Also, what are you learning Python for?

Learning from a structured course isn't always a bad thing, can be good for getting the basics without getting a bunch of gaps in your knowledge. The docs only really help once you have a basic understanding of the language, or know a few others beforehand

Link to post
Share on other sites
Just now, MSVSora said:

Learning from a structured course isn't always a bad thing, can be good for getting the basics without getting a bunch of gaps in your knowledge. The docs only really help once you have a basic understanding of the language, or know a few others beforehand

I agree, however those basics are pretty easy to grasp and OP should already have the knowledge to use the docs freely.

Link to post
Share on other sites

I can't personally vouch for it, but Learn Python the Hard Way has a good reputation.  (I've used Learn C The Hard Way, by the same guy, designed the same general way, and very much liked it, so I assume that the much more complete Python version is also pretty good).  If you're willing to spend some money on a book, O'Reilly has some generally very good ones for Python and other languages; I have Natural Language Processing with Python and it's quite well-written.  That particular one is also available online for free, so check if any of their other Python ones are.  They'd be a pretty thorough and good source.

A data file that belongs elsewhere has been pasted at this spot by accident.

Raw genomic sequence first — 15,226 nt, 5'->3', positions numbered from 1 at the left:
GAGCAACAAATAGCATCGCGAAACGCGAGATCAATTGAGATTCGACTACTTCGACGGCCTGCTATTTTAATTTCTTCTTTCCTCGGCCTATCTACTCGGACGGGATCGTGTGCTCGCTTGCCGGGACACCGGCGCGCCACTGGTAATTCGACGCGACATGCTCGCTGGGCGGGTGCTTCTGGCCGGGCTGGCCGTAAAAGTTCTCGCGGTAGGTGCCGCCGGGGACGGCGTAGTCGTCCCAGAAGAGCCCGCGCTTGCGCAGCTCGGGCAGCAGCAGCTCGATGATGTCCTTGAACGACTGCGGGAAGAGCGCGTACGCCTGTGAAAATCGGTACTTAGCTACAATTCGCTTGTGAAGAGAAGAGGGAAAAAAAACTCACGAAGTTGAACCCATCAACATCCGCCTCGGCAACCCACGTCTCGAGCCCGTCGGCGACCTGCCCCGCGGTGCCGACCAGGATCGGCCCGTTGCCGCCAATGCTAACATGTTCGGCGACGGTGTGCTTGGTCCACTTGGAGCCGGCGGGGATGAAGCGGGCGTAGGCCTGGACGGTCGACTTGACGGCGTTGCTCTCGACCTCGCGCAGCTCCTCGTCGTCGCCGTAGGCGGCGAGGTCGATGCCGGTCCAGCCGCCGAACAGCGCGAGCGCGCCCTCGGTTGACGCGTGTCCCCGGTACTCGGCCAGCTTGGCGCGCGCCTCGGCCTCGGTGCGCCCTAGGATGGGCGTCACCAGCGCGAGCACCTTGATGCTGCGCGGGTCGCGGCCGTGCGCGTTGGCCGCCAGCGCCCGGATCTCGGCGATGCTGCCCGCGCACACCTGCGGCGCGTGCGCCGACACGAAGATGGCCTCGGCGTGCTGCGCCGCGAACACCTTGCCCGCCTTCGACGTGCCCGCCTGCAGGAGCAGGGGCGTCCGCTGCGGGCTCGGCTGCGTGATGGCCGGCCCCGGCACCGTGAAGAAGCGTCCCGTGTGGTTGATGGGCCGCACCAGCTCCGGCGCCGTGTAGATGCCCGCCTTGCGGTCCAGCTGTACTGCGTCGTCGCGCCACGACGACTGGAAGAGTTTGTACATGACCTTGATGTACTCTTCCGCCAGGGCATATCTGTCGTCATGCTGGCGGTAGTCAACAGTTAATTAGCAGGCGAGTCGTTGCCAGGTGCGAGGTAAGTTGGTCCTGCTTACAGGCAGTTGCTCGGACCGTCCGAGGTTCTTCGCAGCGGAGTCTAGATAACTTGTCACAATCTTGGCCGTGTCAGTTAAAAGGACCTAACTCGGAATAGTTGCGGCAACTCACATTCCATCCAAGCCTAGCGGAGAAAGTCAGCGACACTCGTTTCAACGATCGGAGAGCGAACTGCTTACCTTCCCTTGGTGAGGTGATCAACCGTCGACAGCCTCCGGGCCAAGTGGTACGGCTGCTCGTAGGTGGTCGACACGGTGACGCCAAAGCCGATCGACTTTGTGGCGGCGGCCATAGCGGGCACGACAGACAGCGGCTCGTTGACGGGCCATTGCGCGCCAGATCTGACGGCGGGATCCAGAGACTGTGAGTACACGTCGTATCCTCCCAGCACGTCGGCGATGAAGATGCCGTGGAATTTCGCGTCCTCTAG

The official documentation is also a surprisingly good place to start.  There's a page for newcomers to Python, with links to a good number of resources (follow the links under "Learning Python" and there are a lot).  There's also The Python Tutorial on the Python.org site, which is a pretty good introduction to the language.

 

I also have gotten in the habit of pointing people towards Project Euler, which has a very large set of mathematics-oriented problems for you to solve, and can be a great way to get some more practical experience with really any language.  This might not be the best resource, though, if you're not interested in a more numerical computation approach to learning, but give it a look and give a problem or two a try before writing it off.  (Be warned, some of the later problems can be very tricky, especially for someone still in high school who maybe hasn't been exposed to some of the math in the later problems).